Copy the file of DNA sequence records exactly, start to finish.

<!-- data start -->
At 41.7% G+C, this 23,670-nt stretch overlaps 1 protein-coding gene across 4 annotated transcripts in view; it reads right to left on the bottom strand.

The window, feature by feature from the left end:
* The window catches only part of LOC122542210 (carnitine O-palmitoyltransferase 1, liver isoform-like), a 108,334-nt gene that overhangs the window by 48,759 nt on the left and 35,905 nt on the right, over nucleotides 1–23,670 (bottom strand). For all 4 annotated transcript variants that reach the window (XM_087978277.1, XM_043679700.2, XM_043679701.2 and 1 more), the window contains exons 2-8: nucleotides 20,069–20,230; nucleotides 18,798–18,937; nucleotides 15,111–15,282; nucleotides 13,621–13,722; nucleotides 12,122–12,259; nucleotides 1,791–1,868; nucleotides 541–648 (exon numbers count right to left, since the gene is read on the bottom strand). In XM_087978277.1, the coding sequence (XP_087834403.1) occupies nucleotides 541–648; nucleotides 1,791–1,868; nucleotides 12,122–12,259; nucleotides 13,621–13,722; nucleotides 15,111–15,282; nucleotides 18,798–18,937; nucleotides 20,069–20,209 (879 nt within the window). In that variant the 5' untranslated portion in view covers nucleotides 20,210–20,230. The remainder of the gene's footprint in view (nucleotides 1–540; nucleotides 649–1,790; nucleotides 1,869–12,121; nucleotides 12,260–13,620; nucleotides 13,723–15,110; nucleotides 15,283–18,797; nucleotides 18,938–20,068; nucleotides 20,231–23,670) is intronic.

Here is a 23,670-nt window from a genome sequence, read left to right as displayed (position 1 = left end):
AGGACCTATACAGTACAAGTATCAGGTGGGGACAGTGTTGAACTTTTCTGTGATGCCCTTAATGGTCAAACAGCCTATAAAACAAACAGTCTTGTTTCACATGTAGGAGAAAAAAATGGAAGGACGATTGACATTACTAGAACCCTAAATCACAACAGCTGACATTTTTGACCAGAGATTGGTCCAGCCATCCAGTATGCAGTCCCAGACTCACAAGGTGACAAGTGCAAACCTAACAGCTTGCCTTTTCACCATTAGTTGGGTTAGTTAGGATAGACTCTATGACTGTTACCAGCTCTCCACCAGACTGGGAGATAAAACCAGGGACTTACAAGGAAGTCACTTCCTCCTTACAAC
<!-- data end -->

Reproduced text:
At 41.7% G+C, this 23,670-nt stretch overlaps 1 protein-coding gene across 4 annotated transcripts in view; it reads right to left on the bottom strand.

The window, feature by feature from the left end:
* The window catches only part of LOC122542210 (carnitine O-palmitoyltransferase 1, liver isoform-like), a 108,334-nt gene that overhangs the window by 48,759 nt on the left and 35,905 nt on the right, over nucleotides 1–23,670 (bottom strand). For all 4 annotated transcript variants that reach the window (XM_087978277.1, XM_043679700.2, XM_043679701.2 and 1 more), the window contains exons 2-8: nucleotides 20,069–20,230; nucleotides 18,798–18,937; nucleotides 15,111–15,282; nucleotides 13,621–13,722; nucleotides 12,122–12,259; nucleotides 1,791–1,868; nucleotides 541–648 (exon numbers count right to left, since the gene is read on the bottom strand). In XM_087978277.1, the coding sequence (XP_087834403.1) occupies nucleotides 541–648; nucleotides 1,791–1,868; nucleotides 12,122–12,259; nucleotides 13,621–13,722; nucleotides 15,111–15,282; nucleotides 18,798–18,937; nucleotides 20,069–20,209 (879 nt within the window). In that variant the 5' untranslated portion in view covers nucleotides 20,210–20,230. The remainder of the gene's footprint in view (nucleotides 1–540; nucleotides 649–1,790; nucleotides 1,869–12,121; nucleotides 12,260–13,620; nucleotides 13,723–15,110; nucleotides 15,283–18,797; nucleotides 18,938–20,068; nucleotides 20,231–23,670) is intronic.

Here is a 23,670-nt window from a genome sequence, read left to right as displayed (position 1 = left end):
AGGACCTATACAGTACAAGTATCAGGTGGGGACAGTGTTGAACTTTTCTGTGATGCCCTTAATGGTCAAACAGCCTATAAAACAAACAGTCTTGTTTCACATGTAGGAGAAAAAAATGGAAGGACGATTGACATTACTAGAACCCTAAATCACAACAGCTGACATTTTTGACCAGAGATTGGTCCAGCCATCCAGTATGCAGTCCCAGACTCACAAGGTGACAAGTGCAAACCTAACAGCTTGCCTTTTCACCATTAGTTGGGTTAGTTAGGATAGACTCTATGACTGTTACCAGCTCTCCACCAGACTGGGAGATAAAACCAGGGACTTACAAGGAAGTCACTTCCTCCTTACAAC